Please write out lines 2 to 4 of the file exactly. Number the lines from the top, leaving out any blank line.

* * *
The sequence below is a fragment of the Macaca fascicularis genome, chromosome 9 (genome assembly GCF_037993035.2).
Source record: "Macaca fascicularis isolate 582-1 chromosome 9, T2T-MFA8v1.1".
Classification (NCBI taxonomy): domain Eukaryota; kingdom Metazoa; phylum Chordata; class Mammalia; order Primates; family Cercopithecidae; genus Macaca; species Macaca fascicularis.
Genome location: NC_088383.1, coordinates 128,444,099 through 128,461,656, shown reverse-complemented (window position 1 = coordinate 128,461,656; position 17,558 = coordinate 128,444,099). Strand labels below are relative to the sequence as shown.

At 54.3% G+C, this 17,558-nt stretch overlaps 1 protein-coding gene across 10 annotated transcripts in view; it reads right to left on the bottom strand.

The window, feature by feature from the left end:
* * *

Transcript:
Source record: "Macaca fascicularis isolate 582-1 chromosome 9, T2T-MFA8v1.1".
Classification (NCBI taxonomy): domain Eukaryota; kingdom Metazoa; phylum Chordata; class Mammalia; order Primates; family Cercopithecidae; genus Macaca; species Macaca fascicularis.
Genome location: NC_088383.1, coordinates 128,444,099 through 128,461,656, shown reverse-complemented (window position 1 = coordinate 128,461,656; position 17,558 = coordinate 128,444,099). Strand labels below are relative to the sequence as shown.